Wednesday, November 23, 2005

God Helps Those Who Help Themselves.

“God helps those who help themselves.”

Many people shriek, “That’s not in the Bible!!” Well, … it is, too! I can think of at least 3 places in the New Testament where we read those words. Read Matthew 7:7,8; John 4:10; and John 7:38.

It is very unfortunate that the principle quoted above has been so maligned through the years; it is really sad, considering that it is very true! Allow me to explain. First, some terminology, namely, “help themselves.” In the original language it means “to avail oneself of,” or “to take advantage of.” For example, nowadays we hear that phrase used at mealtime. The cook (in my house, it is primarily my lovely wife) assembles the family and guests at a neatly set table and proudly hails, “Everybody help themselves, … there’s plenty!” The cook graciously and freely offers her bounty to all present.

So, in the case of this principle, “God helps those who help themselves,” a clearer rendering might be: “God shows immeasurable grace to those who simply help themselves to it.” Consider the 3 references above. The John passages liken the grace of God to water and say there is enough to go around, and then some! There is almost a silliness to it! If you or I were to see a $1 hundred bill lying on the ground, would we need to be coaxed into retrieving it? Never!

Such is the grace of God. Such is the nature of God: generous, fatherly, gracious, giving, lavish, extravagant, unconditional, caring, rich, adequate, satisfying, eternal, sure, trustworthy, committed, loving, confident, personal, tasty! Thus, we read the final words of John, “Jesus did many other things as well. If every one of them were written down, I suppose that even the whole world would not have room for the books that would be written.”

The Bible is a book about God, God is the hero, and the story is about Him. It was written so that you and I might come to know Him (Jn 20:31!), come to experience intimacy with Him, come to be loved by Him, come to drink deeply at the well that is Jesus Christ – come to help ourselves at the banquet table of His bounteous grace – and then, and only then, gush over with grace into the lives of our friends. This is what it means when the Bible says, “… By this all will know.”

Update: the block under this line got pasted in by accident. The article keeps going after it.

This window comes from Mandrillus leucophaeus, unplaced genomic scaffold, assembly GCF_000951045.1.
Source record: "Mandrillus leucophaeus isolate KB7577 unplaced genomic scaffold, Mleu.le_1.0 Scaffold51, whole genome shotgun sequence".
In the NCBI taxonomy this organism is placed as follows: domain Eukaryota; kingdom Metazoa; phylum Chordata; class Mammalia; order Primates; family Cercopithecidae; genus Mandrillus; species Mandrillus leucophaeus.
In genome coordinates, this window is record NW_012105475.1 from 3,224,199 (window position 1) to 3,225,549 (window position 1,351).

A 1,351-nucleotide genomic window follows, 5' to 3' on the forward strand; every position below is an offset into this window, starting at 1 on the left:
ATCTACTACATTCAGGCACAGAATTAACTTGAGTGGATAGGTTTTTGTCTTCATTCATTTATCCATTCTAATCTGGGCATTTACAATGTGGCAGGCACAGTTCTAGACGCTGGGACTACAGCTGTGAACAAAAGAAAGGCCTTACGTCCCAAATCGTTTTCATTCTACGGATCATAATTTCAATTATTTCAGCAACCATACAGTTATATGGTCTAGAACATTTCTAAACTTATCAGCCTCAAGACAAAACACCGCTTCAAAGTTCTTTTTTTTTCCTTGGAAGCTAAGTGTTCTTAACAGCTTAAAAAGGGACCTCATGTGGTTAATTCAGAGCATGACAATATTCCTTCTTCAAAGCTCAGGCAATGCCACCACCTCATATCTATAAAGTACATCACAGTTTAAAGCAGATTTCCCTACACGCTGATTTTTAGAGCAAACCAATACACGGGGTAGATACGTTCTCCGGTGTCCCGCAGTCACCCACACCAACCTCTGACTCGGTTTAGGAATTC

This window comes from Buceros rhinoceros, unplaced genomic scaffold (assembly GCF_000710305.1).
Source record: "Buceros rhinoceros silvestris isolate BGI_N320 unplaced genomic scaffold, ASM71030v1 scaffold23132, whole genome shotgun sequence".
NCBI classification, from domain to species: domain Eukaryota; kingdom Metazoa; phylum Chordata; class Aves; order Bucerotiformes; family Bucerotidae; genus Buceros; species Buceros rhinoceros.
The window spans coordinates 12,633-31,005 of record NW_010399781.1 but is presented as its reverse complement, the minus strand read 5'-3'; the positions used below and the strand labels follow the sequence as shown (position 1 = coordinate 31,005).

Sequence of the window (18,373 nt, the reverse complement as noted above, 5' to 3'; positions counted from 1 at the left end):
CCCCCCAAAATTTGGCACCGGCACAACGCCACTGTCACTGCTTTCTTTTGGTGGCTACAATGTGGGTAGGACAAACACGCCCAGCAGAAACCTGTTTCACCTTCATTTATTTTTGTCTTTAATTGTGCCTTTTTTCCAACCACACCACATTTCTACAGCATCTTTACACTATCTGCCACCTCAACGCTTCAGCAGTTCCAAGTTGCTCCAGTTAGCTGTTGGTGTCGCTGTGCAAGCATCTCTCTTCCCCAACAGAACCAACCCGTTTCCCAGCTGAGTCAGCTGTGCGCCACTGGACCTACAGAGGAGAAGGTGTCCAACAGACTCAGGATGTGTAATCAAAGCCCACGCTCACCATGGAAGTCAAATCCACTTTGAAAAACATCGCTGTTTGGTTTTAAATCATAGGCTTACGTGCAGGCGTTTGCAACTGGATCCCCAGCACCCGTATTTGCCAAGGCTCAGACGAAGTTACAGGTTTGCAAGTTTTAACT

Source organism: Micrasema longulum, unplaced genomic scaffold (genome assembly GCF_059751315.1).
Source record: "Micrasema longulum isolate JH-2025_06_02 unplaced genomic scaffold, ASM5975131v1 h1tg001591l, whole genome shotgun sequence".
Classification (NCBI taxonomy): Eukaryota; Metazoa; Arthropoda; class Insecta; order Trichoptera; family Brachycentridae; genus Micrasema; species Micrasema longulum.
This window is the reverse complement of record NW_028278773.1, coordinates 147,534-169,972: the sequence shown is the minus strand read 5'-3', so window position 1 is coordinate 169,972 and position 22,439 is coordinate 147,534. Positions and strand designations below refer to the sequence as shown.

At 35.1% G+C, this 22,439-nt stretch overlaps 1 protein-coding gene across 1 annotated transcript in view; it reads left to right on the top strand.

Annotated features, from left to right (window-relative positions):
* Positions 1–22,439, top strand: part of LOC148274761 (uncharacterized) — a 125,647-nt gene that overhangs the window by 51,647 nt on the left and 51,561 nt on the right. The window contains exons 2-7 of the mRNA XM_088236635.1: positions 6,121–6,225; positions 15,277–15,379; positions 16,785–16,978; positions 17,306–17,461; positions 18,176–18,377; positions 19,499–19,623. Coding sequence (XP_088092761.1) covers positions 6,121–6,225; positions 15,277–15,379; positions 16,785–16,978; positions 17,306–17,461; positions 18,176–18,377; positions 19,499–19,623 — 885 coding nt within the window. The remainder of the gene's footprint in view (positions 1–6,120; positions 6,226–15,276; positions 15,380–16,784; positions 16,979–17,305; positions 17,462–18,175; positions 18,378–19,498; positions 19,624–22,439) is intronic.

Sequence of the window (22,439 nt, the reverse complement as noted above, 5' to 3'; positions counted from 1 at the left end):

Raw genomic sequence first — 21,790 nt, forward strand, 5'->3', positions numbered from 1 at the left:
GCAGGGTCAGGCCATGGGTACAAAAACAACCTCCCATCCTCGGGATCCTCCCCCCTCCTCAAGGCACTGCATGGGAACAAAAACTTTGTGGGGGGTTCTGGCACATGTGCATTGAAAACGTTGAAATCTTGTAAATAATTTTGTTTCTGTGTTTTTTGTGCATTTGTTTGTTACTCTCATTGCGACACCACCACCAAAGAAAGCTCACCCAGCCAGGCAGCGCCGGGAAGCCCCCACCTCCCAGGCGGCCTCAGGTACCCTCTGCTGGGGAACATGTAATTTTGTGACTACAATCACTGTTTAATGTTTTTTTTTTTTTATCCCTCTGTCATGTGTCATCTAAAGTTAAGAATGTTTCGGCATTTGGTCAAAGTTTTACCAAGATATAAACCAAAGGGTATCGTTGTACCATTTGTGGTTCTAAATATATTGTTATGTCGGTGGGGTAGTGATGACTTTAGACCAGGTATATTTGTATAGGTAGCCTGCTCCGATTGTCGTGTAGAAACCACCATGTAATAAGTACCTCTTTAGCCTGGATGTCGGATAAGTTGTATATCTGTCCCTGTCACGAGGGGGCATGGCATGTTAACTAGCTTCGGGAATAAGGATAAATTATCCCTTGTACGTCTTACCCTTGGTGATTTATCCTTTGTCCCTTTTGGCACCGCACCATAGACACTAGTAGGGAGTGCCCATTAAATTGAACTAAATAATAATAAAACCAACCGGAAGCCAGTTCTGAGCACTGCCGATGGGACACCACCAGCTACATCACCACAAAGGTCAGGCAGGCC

Saturday, November 05, 2005

Have You SEEN Jesus?

I am thinking about a conversation last Sunday night. What is it going to take for us to be a healthy, growing and ministering church?

I really believe it has to do with individuals (both individually and in groups) seeking to be with Jesus, starting to “look like Jesus” (transformation), and then being Jesus for others to see.

This is how conversion happened to each of us. We were drawn to Jesus by way of the Jesus in one of our friends. We were attracted to the love (and “God is love.”) shared with us in a relational way. Now, we have the honor and privilege of becoming Jesus for our friends!

For the church to “succeed” (I put that word in quotes because of the relativity of the definition of the word; although it is true that the church can experience true success!), she needs simply to be full of people who have been with Jesus!

We have to have seen Him! Psalm 34:8 says, “O taste and see that the Lord is good.” God is great about giving us images we can understand to describe intimacy with Him. Tasting and seeing we know full well. I am thinking about how good Breyer’s ice cream or one of Marilyn Broussard’s small group goodies tastes!

And, seeing is believing. Those of us who have been to the Grand Canyon know the frustration of telling someone who has not been there what it is like. We invariably say, “You just gotta go there for yourself and see it!” When I finally went there myself and saw it, I could claim with authenticity that I had SEEN the Grand Canyon!

Seeing is a deep thing. Some see and don’t see – the psalmist says of the heathen, “They have eyes, but they cannot see” (Psalm 115:5b). Many claim to have seen Jesus, but the light is not in them and the church does not grow.

The Bible says that even when we do see, the sight we have is not fully complete. “For now we see I a mirror dimly, but then face to face,” Paul told the Corinthians (1 Co 13:12). Our view of God in the Person of Jesus Christ is limited and incomplete, but it can improve with time with Him!

Think of Linus this past week. He faithfully traipsed out to the pumpkin patch and sat in the cool night air with high hopes to see the Great Pumpkin. Though he for years on end has failed to have his goal met, he is buoyed by the fact that if he were not to show up for a viewing he surely would not see the Great Pumpkin.

To see we must simply show up and look. Linus will not see the GP if he does not position himself. And the great news is that, unlike the GP, when we position ourselves to see Jesus, WE WILL SEE HIM! Through the prophet Jeremiah, God tells us, “I will be found by you” (29:14).

I believe the first step to a healthy, growing and ministering church is individuals and groups of Christ-followers who smell, look like and taste like Jesus! The mist of our dim view of Him right now can be lifted as we become still enough to know that He is God.

How can you and I take steps into the pumpkin patch of hope right now?